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Athlete McNair remembered for good, bad reasons

Football fans in Tennessee will remember Titans quarterback Steve McNair for his exploits on the field, his courage under fire and his fortitude in playing injured, especially when a game or playoff hope was on the line.
Unfortunately, they also will remember the way he died — in his Nashville condo with two bullet wounds in his head and two in his chest and his girlfriend dead on the floor with a single gunshot wound to her head and the gun under her body. Police first ruled McNair’s death a homicide and on July 7 ruled the deaths of McNair, 36, and Sahel Kazemi, 20, a murder-suicide. ...
McNair became nationally known as a quarterback for Alcorn State and was a Heisman Trophy contender. ...
Off the field, McNair appeared to live up to every-
one’s expectations as a role model and solid citizen. He
frequently participated in charity work for the Titans and
later for the Ravens after his trade to Baltimore in 2006.
McNair helped load donated food, water and clothes onto tractor-trailers that he had arranged for victims of Hurricane Katrina, and he paid for three football camps for children this year.
Less admirably, though, McNair apparently also was generous with Kazemi, giving her a Cadillac Escalade and sending her to her apartment in a limousine in the early morning hours.
Ultimately, this dimension of his life led to tragedy. ...

The Knoxville (Tenn.) News-Sentinel
July 10
On the Net:

considers smoking ban for military

In true bureaucratic fashion, the Pentagon is considering a move that would prohibit members of the military from smoking. All of them. Everywhere.
It would be a great boon for the health of all military members, but it would be a huge mistake in thinking they could make it happen without a colossal disruption. ...
Not that it wouldn’t be hugely beneficial for members of the military to quit smoking and using other tobacco products. The health problems caused by tobacco are well documented. These problems are even worse in the military than the general population because so many more members of the military smoke or chew.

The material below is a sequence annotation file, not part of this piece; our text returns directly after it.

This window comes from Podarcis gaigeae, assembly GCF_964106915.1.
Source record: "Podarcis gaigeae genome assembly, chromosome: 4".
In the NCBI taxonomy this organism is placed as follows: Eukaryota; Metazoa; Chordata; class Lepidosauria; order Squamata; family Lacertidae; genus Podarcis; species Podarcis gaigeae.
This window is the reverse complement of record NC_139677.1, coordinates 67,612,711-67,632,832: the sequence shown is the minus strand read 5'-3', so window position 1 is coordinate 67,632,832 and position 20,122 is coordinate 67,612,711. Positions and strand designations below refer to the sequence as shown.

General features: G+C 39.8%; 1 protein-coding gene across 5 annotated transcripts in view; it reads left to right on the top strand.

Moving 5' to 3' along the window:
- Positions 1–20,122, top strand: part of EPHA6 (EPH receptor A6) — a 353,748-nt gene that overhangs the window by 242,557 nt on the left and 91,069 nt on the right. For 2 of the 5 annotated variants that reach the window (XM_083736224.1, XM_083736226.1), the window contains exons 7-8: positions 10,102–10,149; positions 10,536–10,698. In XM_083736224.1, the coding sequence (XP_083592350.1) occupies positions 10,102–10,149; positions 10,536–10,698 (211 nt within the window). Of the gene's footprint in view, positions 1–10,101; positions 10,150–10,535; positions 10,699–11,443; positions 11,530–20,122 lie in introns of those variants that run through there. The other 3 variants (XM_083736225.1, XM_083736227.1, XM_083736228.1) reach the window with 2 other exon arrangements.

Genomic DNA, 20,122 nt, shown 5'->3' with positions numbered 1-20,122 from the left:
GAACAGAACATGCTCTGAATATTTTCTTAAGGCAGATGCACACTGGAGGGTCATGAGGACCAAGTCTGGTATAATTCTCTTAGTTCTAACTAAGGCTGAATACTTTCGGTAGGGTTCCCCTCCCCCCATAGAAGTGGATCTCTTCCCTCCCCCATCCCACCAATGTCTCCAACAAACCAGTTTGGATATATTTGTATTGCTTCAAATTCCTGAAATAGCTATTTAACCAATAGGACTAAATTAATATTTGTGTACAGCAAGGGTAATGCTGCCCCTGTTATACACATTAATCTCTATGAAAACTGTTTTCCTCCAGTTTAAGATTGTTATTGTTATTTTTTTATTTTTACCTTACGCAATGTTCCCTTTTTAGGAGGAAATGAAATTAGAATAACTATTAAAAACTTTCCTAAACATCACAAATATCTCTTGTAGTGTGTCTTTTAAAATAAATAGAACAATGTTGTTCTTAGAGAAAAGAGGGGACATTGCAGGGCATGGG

Getting soldiers off tobacco would not only save lives and reduce serious illness — it would save taxpayers endless millions by reducing the cost of health care for members of the military and veterans.
But ending tobacco use for the military must mirror programs used for the general public. Prohibition only leads to scofflaws and other problems. A concerted effort to limit tobacco use and boost other anti-smoking efforts have been the most successful in the private sector, and it will be the most successful for the military as well.

Aurora (Colo.) Sentinel
July 13
On the Net:
Cheaper drugs from Canada on the way?

The U.S. Senate took an important step to make prescription drugs more affordable by approving a measure that would permit buyers in the United States to order lower-cost drugs from Canada over the Internet.
An amendment by Sen. David Vitter, R-La., apparently caught the prescription drug lobby by surprise during a floor debate. It was approved by 55-36 vote and added to a $42.9 billion bill funding Homeland Security. ...
But don’t fire up the computer yet. The amendment will surely face a fight before it gets through a conference committee, and the powerful drug lobby has successfully fought to keep earlier versions of this proposal from becoming law.
Sen. Vitter’s amendment forbids agents of Homeland Security from blocking the importation of prescription drugs from Canada if the drugs have been approved by the U.S. Food and Drug Administration.
Critics claim that exposes U.S. consumers to Internet scams and unsafe drugs. If the critics are sincere, they should support a more comprehensive version of Sen. Vitter’s proposal put forward by Sen. Byron Dorgan, D-N.D. That bill creates strict safety standards and procedures and allows importation from Canada and other countries, as well.
Either way, American consumers need a break on prescription drug prices. Congress should get behind efforts like these that could bring down costs by allowing greater competition.

The Miami Herald
July 13
On the Net:
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